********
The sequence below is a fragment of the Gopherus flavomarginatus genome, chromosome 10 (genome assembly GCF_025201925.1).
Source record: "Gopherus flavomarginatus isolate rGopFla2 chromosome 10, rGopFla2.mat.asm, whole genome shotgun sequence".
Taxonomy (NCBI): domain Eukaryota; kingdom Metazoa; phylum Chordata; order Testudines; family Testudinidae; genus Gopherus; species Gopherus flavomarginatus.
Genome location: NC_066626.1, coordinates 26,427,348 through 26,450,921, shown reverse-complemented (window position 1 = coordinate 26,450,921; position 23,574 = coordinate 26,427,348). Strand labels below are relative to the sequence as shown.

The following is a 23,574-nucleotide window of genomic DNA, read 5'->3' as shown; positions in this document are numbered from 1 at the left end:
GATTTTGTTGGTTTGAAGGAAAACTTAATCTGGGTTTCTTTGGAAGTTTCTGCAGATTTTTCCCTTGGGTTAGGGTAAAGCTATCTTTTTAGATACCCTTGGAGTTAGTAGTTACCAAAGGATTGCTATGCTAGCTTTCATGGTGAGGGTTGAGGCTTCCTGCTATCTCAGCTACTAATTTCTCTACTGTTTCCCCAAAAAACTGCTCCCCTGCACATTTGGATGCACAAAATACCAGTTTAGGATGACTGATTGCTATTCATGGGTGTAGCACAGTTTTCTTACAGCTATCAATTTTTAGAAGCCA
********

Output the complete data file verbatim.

The sequence below is a fragment of the Gopherus flavomarginatus genome, chromosome 10 (genome assembly GCF_025201925.1).
Source record: "Gopherus flavomarginatus isolate rGopFla2 chromosome 10, rGopFla2.mat.asm, whole genome shotgun sequence".
Taxonomy (NCBI): domain Eukaryota; kingdom Metazoa; phylum Chordata; order Testudines; family Testudinidae; genus Gopherus; species Gopherus flavomarginatus.
Genome location: NC_066626.1, coordinates 26,427,348 through 26,450,921, shown reverse-complemented (window position 1 = coordinate 26,450,921; position 23,574 = coordinate 26,427,348). Strand labels below are relative to the sequence as shown.

The following is a 23,574-nucleotide window of genomic DNA, read 5'->3' as shown; positions in this document are numbered from 1 at the left end:
GATTTTGTTGGTTTGAAGGAAAACTTAATCTGGGTTTCTTTGGAAGTTTCTGCAGATTTTTCCCTTGGGTTAGGGTAAAGCTATCTTTTTAGATACCCTTGGAGTTAGTAGTTACCAAAGGATTGCTATGCTAGCTTTCATGGTGAGGGTTGAGGCTTCCTGCTATCTCAGCTACTAATTTCTCTACTGTTTCCCCAAAAAACTGCTCCCCTGCACATTTGGATGCACAAAATACCAGTTTAGGATGACTGATTGCTATTCATGGGTGTAGCACAGTTTTCTTACAGCTATCAATTTTTAGAAGCCA